Sugar Tech 06/2014; 16(2). DOI:10.1007/s12355-013-0252-7 · 0.50 Impact Factor
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    ABSTRACT: Soil salinity is a common problem in arid and semi-arid regions. Plants cope with soil salinity and salinity in irrigation water in several different ways. A pot experiment was carried out in the greenhouse to study the mechanism by which Eucalyptus species cope with salinity at the seedling stage. Partitioning of carbon into structural (SCC) and non-structural compounds (NSCC) was determined using a modified ethanol and water extraction process with oven-dried leaves, stems and roots of the seedlings that were harvested after four months of treatment. The results showed that increasing salinity level in the irrigation water significantly increased the NSCC in leaves and stems of the seedlings. These increases in NSCC were concomitant with decreases in SCC. The ratio of NSCC/SCC increased in leaves and stems of Eucalyptus seedlings with increasing salinity concentration in irrigation water. On the other hand, this ratio was greater in the roots of E. camaldulensis seedlings than in those of either E. microtheca or E. intertexta seedlings. The results indicated that Eucalyptus seedlings adapt to changes in salinity by adjusting their carbon partitioning. This study, therefore, provides further understanding of how seedlings deal with salt stress through physiological responses. INTRODUCTION to salinity results from osmotic and ionic effects [8].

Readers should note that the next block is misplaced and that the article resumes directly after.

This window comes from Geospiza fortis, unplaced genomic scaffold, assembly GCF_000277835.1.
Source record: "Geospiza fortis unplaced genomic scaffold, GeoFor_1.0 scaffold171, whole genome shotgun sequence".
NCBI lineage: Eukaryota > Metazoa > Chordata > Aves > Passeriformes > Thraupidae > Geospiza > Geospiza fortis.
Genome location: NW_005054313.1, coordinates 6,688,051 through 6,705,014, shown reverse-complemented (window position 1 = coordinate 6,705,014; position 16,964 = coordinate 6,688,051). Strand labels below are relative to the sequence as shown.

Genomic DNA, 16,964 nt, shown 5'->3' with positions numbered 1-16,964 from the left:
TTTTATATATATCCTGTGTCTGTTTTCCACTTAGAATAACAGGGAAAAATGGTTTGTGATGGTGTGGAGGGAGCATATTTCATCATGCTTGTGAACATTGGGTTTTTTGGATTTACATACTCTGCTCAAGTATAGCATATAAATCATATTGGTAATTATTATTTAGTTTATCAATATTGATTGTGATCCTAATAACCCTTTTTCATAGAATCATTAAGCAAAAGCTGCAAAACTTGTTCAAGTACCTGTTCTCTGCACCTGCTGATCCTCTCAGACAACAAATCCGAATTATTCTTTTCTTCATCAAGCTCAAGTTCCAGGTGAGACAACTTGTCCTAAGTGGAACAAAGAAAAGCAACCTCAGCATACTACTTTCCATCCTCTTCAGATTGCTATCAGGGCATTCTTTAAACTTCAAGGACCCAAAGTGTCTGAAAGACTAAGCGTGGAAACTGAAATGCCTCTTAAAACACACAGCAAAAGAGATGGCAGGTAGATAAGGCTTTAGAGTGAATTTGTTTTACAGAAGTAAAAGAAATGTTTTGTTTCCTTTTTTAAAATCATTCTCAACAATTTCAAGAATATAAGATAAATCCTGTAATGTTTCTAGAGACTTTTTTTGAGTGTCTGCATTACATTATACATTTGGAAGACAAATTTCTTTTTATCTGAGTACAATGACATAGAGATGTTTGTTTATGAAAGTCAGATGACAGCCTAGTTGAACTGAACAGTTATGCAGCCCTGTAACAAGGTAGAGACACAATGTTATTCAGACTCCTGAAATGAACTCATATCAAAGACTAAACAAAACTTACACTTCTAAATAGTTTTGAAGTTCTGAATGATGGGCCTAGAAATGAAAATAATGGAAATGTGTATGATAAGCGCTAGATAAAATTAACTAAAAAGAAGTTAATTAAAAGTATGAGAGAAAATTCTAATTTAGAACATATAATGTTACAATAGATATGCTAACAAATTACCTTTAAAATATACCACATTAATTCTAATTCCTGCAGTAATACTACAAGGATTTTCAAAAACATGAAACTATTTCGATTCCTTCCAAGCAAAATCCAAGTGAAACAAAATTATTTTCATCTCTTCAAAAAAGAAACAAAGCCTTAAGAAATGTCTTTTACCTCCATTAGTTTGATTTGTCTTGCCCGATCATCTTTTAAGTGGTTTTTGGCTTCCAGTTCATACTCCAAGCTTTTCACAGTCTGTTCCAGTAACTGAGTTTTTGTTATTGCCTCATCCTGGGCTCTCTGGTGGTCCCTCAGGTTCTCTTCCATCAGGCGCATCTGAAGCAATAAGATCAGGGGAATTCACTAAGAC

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    ABSTRACT: Salinity is the most serious threat to agriculture and to the environment in many parts of the world. It is estimated that over 6% of the world's land is affected by either salinity or sodicity. Using saline lands for conventional agriculture requires either improving the soil or enhancing the salt tolerance limit of field crops, the majority of which cannot survive with the levels of average soil salinity prevailing in the fields. Plants exposed to salt stress undergo changes in their environment. The ability of plants to tolerate salt is determined by multiple biochemical pathways that facilitate retention and/or acquisition of water, protect chloroplast functions, and maintain ion homeostasis. Essential pathways include the synthesis of osmotically active metabolites, specific proteins and certain free radical scavenging enzymes that control ions and water flux and support scavenging of oxygen radicals or chaperones. The ability of plants to detoxify radicals under conditions of salt stress is probably the most critical requirement. Many salt-tolerant species accumulate metabolites which play crucial dual roles as osmoprotectants and as radical scavengers. In this paper, plant responses to salinity stress are reviewed with emphasis on physiological and biochemical mechanisms of salt tolerance. Understanding the biochemical and physiological plant responses to salinity may favour the identification of new salt-tolerant cultivars or species and it provides a framework to identify breeding targets for improving salt tolerance. This review may help in interdisciplinary studies to assess the ecological significance of salt stress.